SPED 8999 Dissertation Research (minimum 12 credits needed to complete requirement)

Successful completion of comprehensive exam required
Approved dissertation proposal required

(202) 994-1547
Assistant Professor
(202) 994-9061
Assistant Professor
(202) 994-5986
Assistant Professor
(202) 994-1534
(202) 994-1536
Visiting Assistant Professor
(202) 994-5817
Associate Professor
(202) 994-1535
(202) 994-3291
Assistant Professor
(202) 994-9860
Career Outlook


Our Special Educators teach, lead, and manage educational programs. They are:

  • Evaluation Coordinators at DC Public Schools
  • Directors of Early Childhood Development & Intervention at Catholic Charities
  • Managers of the National Youth Transition Services Initiative
  • Professional Development Trainers at the Maryland Coalition for Inclusive Education
  • They are Principals and Special Education Teachers in K-12 classrooms across the country
  • “I started as a DCPS Special Education teacher. My Master’s led to policy work, a Doctorate, and the decision to focus my skills, energy, and commitment on co-founding a middle school with a GSEHD colleague. In a Title I setting, we have designed and are delivering the best,
    comprehensive education model for students. Our project based, small group learning builds problem solving skills, a strong sense of community, and confidence. We draw no lines - all of our students - general and special education alike - learn to advocate for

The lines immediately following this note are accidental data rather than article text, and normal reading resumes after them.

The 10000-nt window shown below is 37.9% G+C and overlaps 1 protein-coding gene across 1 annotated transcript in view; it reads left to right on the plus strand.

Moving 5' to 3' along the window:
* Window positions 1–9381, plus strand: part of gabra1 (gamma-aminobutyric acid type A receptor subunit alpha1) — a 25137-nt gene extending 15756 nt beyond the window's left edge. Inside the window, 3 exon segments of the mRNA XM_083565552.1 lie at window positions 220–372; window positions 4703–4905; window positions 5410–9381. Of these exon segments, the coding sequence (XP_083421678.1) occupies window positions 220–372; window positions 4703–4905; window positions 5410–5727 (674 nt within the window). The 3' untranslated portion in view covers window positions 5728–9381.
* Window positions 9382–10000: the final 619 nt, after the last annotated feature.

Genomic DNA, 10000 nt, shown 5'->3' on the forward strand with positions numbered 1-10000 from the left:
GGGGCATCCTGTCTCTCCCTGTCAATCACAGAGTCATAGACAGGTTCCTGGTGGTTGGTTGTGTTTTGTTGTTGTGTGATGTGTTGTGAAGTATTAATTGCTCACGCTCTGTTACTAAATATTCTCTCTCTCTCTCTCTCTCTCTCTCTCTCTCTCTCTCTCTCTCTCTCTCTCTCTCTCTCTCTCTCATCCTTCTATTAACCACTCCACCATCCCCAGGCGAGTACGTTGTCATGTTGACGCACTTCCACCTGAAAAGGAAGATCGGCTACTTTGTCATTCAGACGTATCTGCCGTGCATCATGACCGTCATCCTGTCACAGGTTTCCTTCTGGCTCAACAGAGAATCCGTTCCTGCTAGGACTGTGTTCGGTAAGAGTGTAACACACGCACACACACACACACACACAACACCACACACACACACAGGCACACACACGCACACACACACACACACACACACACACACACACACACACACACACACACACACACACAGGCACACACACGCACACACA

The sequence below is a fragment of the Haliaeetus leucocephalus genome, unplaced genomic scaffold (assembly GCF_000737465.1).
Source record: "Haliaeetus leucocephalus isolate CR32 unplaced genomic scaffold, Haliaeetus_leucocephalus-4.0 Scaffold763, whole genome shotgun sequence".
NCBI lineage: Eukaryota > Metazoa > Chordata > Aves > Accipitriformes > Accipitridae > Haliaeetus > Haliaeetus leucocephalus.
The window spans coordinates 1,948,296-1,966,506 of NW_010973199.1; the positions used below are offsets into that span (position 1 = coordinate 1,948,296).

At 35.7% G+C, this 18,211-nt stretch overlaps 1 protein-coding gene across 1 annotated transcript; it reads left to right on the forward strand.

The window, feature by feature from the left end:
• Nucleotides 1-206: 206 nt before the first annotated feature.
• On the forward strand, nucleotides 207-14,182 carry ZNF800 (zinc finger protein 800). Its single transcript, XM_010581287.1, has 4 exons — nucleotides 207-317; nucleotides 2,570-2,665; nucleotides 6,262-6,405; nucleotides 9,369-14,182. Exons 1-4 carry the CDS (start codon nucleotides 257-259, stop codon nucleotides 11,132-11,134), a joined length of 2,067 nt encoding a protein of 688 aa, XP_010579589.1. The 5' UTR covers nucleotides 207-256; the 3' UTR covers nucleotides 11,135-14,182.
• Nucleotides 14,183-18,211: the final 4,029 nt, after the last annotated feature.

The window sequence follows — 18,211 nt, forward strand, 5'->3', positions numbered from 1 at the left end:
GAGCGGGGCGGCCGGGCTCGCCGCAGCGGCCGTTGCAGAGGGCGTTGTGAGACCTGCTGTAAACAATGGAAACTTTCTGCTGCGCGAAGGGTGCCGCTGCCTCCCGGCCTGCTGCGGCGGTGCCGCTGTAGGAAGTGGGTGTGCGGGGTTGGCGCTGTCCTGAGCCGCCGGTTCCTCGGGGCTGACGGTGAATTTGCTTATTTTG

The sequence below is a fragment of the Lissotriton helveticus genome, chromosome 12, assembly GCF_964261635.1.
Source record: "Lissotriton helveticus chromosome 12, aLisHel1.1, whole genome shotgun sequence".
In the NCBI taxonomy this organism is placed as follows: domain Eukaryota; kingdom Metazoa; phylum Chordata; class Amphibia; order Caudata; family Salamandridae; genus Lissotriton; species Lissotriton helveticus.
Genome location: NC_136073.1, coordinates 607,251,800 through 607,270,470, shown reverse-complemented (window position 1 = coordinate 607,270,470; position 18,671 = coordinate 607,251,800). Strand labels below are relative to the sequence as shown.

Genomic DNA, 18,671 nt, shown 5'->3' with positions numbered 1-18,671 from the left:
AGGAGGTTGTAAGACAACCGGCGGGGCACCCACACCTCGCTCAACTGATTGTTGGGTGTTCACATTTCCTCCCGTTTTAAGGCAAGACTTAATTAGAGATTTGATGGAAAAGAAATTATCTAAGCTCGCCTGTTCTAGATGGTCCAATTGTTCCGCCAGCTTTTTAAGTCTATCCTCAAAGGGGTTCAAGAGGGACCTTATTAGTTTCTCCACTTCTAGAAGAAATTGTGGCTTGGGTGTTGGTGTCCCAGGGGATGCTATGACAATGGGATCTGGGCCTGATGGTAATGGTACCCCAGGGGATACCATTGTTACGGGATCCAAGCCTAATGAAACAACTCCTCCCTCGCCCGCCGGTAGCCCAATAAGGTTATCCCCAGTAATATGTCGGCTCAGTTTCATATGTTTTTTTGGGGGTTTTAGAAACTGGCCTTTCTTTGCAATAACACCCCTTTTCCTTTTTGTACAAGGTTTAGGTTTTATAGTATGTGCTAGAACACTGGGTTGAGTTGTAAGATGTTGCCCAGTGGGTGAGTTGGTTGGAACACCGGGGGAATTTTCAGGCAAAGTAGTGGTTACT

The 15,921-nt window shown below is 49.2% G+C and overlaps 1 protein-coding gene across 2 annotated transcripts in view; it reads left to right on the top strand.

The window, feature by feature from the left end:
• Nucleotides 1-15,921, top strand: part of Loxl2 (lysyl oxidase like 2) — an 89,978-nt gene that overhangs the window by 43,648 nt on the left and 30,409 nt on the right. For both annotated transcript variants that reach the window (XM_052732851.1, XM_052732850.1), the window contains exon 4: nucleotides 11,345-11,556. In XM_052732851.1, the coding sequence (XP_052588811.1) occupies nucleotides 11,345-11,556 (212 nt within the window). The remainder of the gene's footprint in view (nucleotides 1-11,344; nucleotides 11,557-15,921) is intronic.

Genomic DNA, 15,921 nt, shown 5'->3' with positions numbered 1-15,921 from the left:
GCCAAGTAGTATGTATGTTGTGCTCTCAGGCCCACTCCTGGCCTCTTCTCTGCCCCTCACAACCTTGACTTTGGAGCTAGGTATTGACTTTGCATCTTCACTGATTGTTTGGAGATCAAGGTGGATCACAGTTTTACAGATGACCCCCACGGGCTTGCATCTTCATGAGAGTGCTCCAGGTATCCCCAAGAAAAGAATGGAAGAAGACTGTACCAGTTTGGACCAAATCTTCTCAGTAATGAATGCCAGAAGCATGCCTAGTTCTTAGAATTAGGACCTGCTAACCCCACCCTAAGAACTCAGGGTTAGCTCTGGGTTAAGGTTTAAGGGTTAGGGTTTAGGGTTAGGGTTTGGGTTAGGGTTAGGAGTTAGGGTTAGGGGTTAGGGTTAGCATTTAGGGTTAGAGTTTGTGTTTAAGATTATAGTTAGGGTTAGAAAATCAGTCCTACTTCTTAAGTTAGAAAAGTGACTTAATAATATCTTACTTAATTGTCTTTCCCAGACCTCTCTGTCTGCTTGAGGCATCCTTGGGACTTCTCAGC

themselves “

    Elizabeth Shook-Torres, Ed.D.
    Co-Founder, Washington Global Public Charter School

    In the News

    Carrie Gillispie, doctoral candidate in Special Education and Disability Studies, gave a presentation to the Bridging the Word Gap (BWG) Leadership Team at the BWG National Research Network preconference at the Society for Research in Child Development Biennial Meeting in Austin, Texas.

    GSEHD student Zach Weingarten (Ed.D. candidate, special education) recently started working as a researcher in the Policy, Practice, and Systems Change Service Area at the American Institutes for Research. His work is focused within the Special Education Practice Area where he supports the Individuals with Disabilities Education Act (IDEA) Part D Program Analysis, Communication, Dissemination, and Meetings Multiple Award Task Order contract through the Office of Special Education Programs (OSEP) at the Department of Education.

    GSEHD doctoral candidate Carrie Gillispie (special education and disability studies) has been selected as one of the 2017-2018 four Emerging Research Scholars in the Bridging the Word Gap (BWG) Research Network. She will work under the mentorship of Dr. Jennifer Frey, a BWG Research Network member.

    GW's team won the grand prize at the 2016 DC Public Health Case Challenge for their solution titled Communities for Collective Action (C4CA)! The annual challenge aims to promote interdisciplinary, problem-based learning around a public health issue of importance to the local Washington, D.C. community. This year's topic was The Changing American City and Implications for Health and Well-being of Vulnerable Populations.